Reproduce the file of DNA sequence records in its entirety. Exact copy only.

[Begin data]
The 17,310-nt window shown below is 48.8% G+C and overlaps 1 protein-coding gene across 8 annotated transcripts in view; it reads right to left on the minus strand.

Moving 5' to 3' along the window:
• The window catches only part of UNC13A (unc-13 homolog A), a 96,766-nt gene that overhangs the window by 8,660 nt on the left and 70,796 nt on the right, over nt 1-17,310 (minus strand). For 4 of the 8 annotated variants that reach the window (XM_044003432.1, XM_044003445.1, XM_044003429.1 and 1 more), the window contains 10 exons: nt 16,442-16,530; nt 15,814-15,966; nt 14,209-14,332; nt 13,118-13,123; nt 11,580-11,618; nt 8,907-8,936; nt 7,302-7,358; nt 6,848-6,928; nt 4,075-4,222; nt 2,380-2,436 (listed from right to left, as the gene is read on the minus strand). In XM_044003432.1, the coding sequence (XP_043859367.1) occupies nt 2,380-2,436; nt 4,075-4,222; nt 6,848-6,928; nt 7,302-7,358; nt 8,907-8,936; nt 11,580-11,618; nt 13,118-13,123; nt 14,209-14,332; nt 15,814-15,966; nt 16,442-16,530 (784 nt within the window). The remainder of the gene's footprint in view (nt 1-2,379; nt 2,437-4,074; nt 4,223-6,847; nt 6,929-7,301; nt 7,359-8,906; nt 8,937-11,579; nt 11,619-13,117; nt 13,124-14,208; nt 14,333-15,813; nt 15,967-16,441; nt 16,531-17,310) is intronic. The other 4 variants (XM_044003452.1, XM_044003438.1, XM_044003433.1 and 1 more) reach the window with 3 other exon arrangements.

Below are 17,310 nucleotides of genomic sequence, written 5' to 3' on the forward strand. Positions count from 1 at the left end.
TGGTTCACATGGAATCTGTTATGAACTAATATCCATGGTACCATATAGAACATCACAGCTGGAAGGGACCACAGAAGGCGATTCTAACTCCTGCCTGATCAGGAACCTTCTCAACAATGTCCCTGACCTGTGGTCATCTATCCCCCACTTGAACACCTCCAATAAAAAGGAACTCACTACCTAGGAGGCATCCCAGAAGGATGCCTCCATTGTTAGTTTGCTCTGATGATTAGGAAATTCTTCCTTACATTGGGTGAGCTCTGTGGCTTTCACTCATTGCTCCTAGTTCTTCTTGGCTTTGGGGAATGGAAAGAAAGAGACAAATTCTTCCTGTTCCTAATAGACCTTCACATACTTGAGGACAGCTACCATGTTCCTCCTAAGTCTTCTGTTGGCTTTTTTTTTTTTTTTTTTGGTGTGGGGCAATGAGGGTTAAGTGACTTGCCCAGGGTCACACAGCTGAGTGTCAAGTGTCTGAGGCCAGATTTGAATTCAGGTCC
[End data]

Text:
The 17,310-nt window shown below is 48.8% G+C and overlaps 1 protein-coding gene across 8 annotated transcripts in view; it reads right to left on the minus strand.

Moving 5' to 3' along the window:
• The window catches only part of UNC13A (unc-13 homolog A), a 96,766-nt gene that overhangs the window by 8,660 nt on the left and 70,796 nt on the right, over nt 1-17,310 (minus strand). For 4 of the 8 annotated variants that reach the window (XM_044003432.1, XM_044003445.1, XM_044003429.1 and 1 more), the window contains 10 exons: nt 16,442-16,530; nt 15,814-15,966; nt 14,209-14,332; nt 13,118-13,123; nt 11,580-11,618; nt 8,907-8,936; nt 7,302-7,358; nt 6,848-6,928; nt 4,075-4,222; nt 2,380-2,436 (listed from right to left, as the gene is read on the minus strand). In XM_044003432.1, the coding sequence (XP_043859367.1) occupies nt 2,380-2,436; nt 4,075-4,222; nt 6,848-6,928; nt 7,302-7,358; nt 8,907-8,936; nt 11,580-11,618; nt 13,118-13,123; nt 14,209-14,332; nt 15,814-15,966; nt 16,442-16,530 (784 nt within the window). The remainder of the gene's footprint in view (nt 1-2,379; nt 2,437-4,074; nt 4,223-6,847; nt 6,929-7,301; nt 7,359-8,906; nt 8,937-11,579; nt 11,619-13,117; nt 13,124-14,208; nt 14,333-15,813; nt 15,967-16,441; nt 16,531-17,310) is intronic. The other 4 variants (XM_044003452.1, XM_044003438.1, XM_044003433.1 and 1 more) reach the window with 3 other exon arrangements.

Below are 17,310 nucleotides of genomic sequence, written 5' to 3' on the forward strand. Positions count from 1 at the left end.
TGGTTCACATGGAATCTGTTATGAACTAATATCCATGGTACCATATAGAACATCACAGCTGGAAGGGACCACAGAAGGCGATTCTAACTCCTGCCTGATCAGGAACCTTCTCAACAATGTCCCTGACCTGTGGTCATCTATCCCCCACTTGAACACCTCCAATAAAAAGGAACTCACTACCTAGGAGGCATCCCAGAAGGATGCCTCCATTGTTAGTTTGCTCTGATGATTAGGAAATTCTTCCTTACATTGGGTGAGCTCTGTGGCTTTCACTCATTGCTCCTAGTTCTTCTTGGCTTTGGGGAATGGAAAGAAAGAGACAAATTCTTCCTGTTCCTAATAGACCTTCACATACTTGAGGACAGCTACCATGTTCCTCCTAAGTCTTCTGTTGGCTTTTTTTTTTTTTTTTTTGGTGTGGGGCAATGAGGGTTAAGTGACTTGCCCAGGGTCACACAGCTGAGTGTCAAGTGTCTGAGGCCAGATTTGAATTCAGGTCC